Black KKKlansman

The thing that struck me the most about this movie was how funny it was. Believe me, the political commentary and comparisons to our current political climate were not lost on me, but it was amazing how frequently Spike Lee was able to find laughs in this very serious topic. The idea of the movie itself is hilarious, even more so when you remember that it is all based on real people. Infiltrating the KKK as a black man is literally a Chappelle’s Show skit, except they did it in real life! In a way, it’s almost something Spike Lee would come up with as a movie idea, which makes him the perfect director.

The execution of the movie was fantastic too. Lee has such a distinctive style to his directing, especially with his ability to implicitly reference other works throughout his movies. He used the same type of shot from Malcolm X when Ron and Patrice are walking down the hallway. This reminds viewers of Lee’s other movies so they can better understand them in that context. Having John David Washington and Adam Driver play the leads is also an amazing choice; they are two of the most dynamic actors in Hollywood right now. It also carries symbolic value; Washington is the son of Denzel Washington, who played Malcolm X in Lee’s 1992 film of the same name. There is some generational symbolism in this film, as Washington-as-Stallworth must have his own awakening just as Washington-as-Malcolm did as well.

I do quibble with some of the historical accuracies in this film. Of course, movies have to include action and intrigue, but the facts don’t often line up. Flip was not Jewish, nor was there ever an actual bomb. I am willing to accept these details as part of making a movie, but the film is so adamant about being based on a true story. I wish Lee would take a bit more responsibility for altering details.

My final point is this: I’m not sure this movie is well-received in 2020. Why? Cops are the heroes. This movie mentions the complicity of police in mistreatment of black people, but it does not properly acknowledge the complicity of police in far-right, racist, xenophobic, fascist organizations. Systemic racism is not individual groups; systemic racism is racism within the system of law and law enforcement that governs our land. Two years after this movie came out, we are seeing that police are clearly part of the problem. Were they the heroes in this case? Sure, but I think that is an exception, not the rule.

4 comments

  1. I understand that there were liberties taken with the film, but I think making Stallworth’s partner Jewish was important to add to the political messaging of the movie. It conveyed the blind hate of the klan, but it also allowed the white audiences to consider what a changed mind would look like. Many white people have stood by and let the klan do what they wanted, because it’s “easier that way”. But adding in the Jewish partner allowed a potentially skeptical white person to watch the journey of a man creating a conviction, one that is actively against the klan rather than just “not a part of the klan.”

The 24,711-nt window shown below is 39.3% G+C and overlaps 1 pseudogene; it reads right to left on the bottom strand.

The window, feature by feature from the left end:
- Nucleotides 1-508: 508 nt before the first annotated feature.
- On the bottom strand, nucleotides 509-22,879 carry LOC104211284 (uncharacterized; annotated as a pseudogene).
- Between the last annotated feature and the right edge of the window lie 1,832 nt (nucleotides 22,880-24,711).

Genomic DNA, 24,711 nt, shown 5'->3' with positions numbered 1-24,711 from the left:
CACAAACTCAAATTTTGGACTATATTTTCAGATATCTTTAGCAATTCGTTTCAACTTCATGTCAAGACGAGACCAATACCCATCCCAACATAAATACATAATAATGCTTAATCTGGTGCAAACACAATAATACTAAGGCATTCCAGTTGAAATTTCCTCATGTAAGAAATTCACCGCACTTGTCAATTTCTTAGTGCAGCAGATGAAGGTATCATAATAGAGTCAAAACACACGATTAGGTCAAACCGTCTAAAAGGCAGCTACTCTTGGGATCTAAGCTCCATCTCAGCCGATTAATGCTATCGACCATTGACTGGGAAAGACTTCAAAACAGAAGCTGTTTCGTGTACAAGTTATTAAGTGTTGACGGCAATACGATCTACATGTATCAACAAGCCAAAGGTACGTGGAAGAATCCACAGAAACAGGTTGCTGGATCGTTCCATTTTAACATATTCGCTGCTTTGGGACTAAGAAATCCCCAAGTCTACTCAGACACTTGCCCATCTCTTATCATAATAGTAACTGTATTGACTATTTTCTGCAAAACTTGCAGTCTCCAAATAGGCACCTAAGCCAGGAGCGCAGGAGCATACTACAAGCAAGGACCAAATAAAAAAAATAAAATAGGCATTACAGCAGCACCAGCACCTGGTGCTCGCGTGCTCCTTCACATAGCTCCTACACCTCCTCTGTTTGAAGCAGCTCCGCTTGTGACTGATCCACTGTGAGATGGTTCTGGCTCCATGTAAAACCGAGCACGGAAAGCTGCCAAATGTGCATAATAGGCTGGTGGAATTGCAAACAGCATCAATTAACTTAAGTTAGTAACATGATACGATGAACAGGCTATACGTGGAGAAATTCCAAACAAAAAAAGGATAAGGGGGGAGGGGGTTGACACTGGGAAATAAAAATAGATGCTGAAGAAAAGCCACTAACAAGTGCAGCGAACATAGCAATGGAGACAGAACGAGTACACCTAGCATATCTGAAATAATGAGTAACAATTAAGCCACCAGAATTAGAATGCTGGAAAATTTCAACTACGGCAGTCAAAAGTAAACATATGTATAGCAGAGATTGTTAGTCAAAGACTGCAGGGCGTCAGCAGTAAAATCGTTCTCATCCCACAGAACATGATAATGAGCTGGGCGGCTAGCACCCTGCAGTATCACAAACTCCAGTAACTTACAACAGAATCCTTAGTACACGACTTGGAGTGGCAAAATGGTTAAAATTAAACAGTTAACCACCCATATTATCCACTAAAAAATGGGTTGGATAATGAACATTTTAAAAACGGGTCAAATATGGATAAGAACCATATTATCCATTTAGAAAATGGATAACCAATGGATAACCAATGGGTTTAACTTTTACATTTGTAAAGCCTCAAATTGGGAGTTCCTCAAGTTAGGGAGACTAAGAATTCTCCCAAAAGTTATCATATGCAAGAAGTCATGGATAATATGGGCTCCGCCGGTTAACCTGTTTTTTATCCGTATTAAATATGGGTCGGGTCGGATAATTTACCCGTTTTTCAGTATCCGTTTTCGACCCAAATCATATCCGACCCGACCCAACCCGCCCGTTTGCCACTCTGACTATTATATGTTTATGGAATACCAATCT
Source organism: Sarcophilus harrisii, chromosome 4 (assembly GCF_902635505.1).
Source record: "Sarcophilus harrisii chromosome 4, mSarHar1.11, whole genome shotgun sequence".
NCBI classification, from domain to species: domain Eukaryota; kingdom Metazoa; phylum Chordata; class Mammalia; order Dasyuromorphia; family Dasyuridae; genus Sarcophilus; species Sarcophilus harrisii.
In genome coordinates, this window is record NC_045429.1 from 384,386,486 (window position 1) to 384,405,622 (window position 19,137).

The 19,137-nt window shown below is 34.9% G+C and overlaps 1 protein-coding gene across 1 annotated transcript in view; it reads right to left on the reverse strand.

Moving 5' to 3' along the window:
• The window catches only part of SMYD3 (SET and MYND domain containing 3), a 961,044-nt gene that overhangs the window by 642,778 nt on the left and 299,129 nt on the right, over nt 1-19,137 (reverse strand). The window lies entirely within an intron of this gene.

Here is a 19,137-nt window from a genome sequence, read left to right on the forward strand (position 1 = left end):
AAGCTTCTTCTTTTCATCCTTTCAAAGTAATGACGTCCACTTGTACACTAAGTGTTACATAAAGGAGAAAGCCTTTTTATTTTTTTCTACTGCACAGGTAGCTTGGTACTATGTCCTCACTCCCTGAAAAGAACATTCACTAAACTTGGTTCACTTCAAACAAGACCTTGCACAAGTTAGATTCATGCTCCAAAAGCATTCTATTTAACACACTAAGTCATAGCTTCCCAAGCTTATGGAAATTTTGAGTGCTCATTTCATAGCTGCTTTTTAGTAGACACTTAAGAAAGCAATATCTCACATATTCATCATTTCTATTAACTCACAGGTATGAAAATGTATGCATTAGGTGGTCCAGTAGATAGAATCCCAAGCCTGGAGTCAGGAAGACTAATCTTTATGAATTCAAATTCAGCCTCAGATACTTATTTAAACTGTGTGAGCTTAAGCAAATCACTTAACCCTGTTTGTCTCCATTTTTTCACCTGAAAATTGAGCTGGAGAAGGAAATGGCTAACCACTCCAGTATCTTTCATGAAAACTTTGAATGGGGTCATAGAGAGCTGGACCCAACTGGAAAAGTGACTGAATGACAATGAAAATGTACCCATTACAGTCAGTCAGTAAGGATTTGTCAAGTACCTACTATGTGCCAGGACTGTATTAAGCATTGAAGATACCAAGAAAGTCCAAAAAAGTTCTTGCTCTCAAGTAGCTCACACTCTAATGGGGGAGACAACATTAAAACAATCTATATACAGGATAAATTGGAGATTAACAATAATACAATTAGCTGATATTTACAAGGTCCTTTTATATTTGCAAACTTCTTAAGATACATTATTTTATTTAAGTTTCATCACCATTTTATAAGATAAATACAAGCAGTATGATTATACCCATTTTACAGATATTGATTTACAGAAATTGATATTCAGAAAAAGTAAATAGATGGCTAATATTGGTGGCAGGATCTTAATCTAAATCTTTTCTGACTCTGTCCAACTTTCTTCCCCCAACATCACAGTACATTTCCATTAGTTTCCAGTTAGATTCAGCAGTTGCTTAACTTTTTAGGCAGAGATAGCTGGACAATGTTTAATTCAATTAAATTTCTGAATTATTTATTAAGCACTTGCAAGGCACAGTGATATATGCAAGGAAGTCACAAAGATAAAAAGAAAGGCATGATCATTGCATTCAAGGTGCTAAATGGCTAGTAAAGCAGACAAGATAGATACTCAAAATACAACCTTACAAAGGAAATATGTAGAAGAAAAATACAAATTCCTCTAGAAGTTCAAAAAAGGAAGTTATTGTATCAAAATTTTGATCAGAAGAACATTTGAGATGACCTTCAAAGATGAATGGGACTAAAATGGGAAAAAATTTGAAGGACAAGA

2. Policing in the United States has been predatory against Black people for a long-time and I think that is one of the reasons we get so many scenes with Patrice and Ron discussing policing. Ron obviously grapples with wanting to be a detective with being a black man that is also harassed by the same police force that he works for. It’s a highly contentious topic right now about how to fix or get rid of the police force in this country and I think this was Spike Lee’s way of sparking a slight discussion of it.

  3. Your point about actors having their own awakening from playing such charged roles is important and something I have definitely thought about as well. After all, good acting is all about taking on and embodying the role and both Washingtons definitely took that seriously. I also wondered about how the film would be received in 2020- besides the fact movie theaters are not really a thing right now. I watched this movie with my family in 2019 so a while after it was released. I feel like the people who would choose to watch this movie now in 2020 are coming into the movie with a certain view about policing so Blackkklansman would probably reinforce those views.

  4. I actually had no idea that John David Washington is Denzel Washington’s son – that added a really interesting layer to Spike Lee’s creative process and how the movie becomes, as you said, generational symbolism. It reiterates the fact that racism was a problem when he directed Malcolm X in 1992, and it’s still a problem in 2018 (and today). I do also think it’s interesting to think about how this movie would be accepted in 2020, and how current events color what the film is trying to say.

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